• The conduct of people who work, lead or volunteer for a charity is deeply influenced by its culture. Trustees need to set a strong overarching cultural framework and consistently role model the behaviour they’d like to see. As a trustee, you may want to consider an organisational culture review, to go alongside regular governance reviews.

Lessons for charity leaders

The behaviour of senior leaders also has a powerful impact on the overall culture of the organisation. As the Silkin review put it:

‘Whatever values statements and policies say, people take their biggest behavioural cues from what their leaders are seen to role model and what they’re seen to tolerate’. Charity leaders need to ‘own’ their organisation’s culture and be its champion.’

Lessons on how we communicate

Although there’s a responsibility to protect the charity’s reputation, this shouldn’t come at the expense of doing what’s right by individuals affected – even if there may be a reputational risk. This comes down to transparency and how to deal responsibly and openly with issues. As uncomfortable as this can be in the short term, the charity’s public response should not equate protecting its reputation with avoiding criticism at all costs. A charity’s reputation will usually be strengthened by being open and giving full explanations. This includes when things go wrong.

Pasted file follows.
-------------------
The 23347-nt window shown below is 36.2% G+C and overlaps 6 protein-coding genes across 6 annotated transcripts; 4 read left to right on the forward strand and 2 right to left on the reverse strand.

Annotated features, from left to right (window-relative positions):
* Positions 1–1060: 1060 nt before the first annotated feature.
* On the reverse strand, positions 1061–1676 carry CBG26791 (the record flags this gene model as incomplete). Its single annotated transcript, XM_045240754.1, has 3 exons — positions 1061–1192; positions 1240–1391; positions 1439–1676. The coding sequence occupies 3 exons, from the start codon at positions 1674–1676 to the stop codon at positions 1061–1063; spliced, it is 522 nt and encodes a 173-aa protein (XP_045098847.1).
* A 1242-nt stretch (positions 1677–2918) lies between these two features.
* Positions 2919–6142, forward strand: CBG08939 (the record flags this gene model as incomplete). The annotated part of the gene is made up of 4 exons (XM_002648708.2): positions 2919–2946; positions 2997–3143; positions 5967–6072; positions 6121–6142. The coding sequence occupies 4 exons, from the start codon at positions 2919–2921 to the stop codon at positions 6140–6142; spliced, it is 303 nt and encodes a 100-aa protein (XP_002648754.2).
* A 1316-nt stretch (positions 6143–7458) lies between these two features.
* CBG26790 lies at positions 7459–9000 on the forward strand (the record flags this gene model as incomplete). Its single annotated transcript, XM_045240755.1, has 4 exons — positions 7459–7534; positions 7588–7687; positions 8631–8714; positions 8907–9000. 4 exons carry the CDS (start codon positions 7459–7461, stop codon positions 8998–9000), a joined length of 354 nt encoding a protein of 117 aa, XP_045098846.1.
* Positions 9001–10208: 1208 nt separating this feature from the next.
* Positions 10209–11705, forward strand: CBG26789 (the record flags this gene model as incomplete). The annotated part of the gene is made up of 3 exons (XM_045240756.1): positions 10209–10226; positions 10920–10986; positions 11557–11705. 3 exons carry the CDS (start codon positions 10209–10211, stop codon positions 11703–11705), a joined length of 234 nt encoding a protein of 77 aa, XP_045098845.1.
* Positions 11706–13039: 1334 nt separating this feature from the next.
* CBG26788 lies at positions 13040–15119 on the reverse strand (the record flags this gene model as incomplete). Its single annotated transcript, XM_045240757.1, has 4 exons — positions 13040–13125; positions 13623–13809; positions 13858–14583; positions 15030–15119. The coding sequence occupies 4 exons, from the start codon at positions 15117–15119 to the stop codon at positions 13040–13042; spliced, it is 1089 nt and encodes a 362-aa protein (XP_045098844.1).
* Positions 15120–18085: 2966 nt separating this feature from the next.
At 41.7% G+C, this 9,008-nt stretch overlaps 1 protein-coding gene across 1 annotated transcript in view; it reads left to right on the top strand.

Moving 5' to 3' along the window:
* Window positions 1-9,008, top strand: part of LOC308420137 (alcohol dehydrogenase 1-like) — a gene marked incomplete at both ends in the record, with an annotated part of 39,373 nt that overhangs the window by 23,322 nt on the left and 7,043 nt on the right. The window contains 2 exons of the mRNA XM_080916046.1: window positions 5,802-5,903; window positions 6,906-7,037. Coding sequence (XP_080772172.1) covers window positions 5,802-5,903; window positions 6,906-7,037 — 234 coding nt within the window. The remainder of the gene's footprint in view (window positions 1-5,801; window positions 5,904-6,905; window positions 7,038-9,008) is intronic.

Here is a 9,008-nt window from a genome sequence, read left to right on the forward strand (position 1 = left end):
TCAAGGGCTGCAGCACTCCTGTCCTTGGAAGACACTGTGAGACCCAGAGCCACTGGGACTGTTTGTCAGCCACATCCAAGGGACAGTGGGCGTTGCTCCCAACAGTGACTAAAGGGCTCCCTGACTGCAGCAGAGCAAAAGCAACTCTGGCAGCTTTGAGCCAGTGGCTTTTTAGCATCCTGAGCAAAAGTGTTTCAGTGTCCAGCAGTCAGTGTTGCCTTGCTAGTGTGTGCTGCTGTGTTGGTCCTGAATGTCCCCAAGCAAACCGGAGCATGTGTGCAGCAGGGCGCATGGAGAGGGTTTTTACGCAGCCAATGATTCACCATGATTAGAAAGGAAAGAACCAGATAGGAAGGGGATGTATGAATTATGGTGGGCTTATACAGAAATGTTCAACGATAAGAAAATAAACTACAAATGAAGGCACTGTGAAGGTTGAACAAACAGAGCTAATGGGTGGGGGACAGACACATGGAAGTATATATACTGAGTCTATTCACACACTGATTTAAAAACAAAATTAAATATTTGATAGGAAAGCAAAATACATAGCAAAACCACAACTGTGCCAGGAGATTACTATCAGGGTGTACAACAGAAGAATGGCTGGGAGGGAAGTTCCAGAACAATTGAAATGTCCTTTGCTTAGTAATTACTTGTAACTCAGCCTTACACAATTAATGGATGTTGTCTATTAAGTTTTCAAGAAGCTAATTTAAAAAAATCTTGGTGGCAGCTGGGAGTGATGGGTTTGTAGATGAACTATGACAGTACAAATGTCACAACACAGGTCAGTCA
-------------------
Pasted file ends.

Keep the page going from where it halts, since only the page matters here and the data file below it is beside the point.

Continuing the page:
Lessons for charity HR

  • The role of culture shouldn’t lessen the importance of having clear policies in place. These are the basic building blocks everyone in the organisation needs to be able to access, understand and use.
  • These policies need to be continuously refreshed and brought to life, so they don’t end up being forgotten.

And finally a lesson for all of us…

Perhaps the biggest lesson the past few years have taught us is creating the right culture involves more than putting in place and following policies and procedures. No matter how good they are.

Good behaviours need to be role modelled from the top so staff and volunteers who report poor behaviour know they’ll be supported. But we all have a responsibility to behave in a way that reflects our organisation’s values. Culture change and improvement must be embedded through the day-to-day actions and behaviours. This should be modelled not just by trustees and leaders but also staff, volunteers, contractors and partners.

As the Commission itself rightly points out, it’s not for the regulator to enforce healthy internal cultures in charities. That’s an almost impossible task. Rather it’s a collective responsibility all of us have as part of our sector. We all want to see the charity sector meeting the public’s expectations and the expectations of those who work with and for us.

I know that’s harder for some people than others, and we all owe a debt of gratitude to those who’ve spoken out. But I hope by supporting each other to expect high standards from each other and particularly from leaders, we can create the sector we’d all like to see.

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Elizabeth Chamberlain Elizabeth is head of policy and public services at NCVO. She has been part of the policy team since 2008, as the expert on charity law and regulation. Her policy interests also include charity campaigning, the sector’s independence, transparency, and accountability.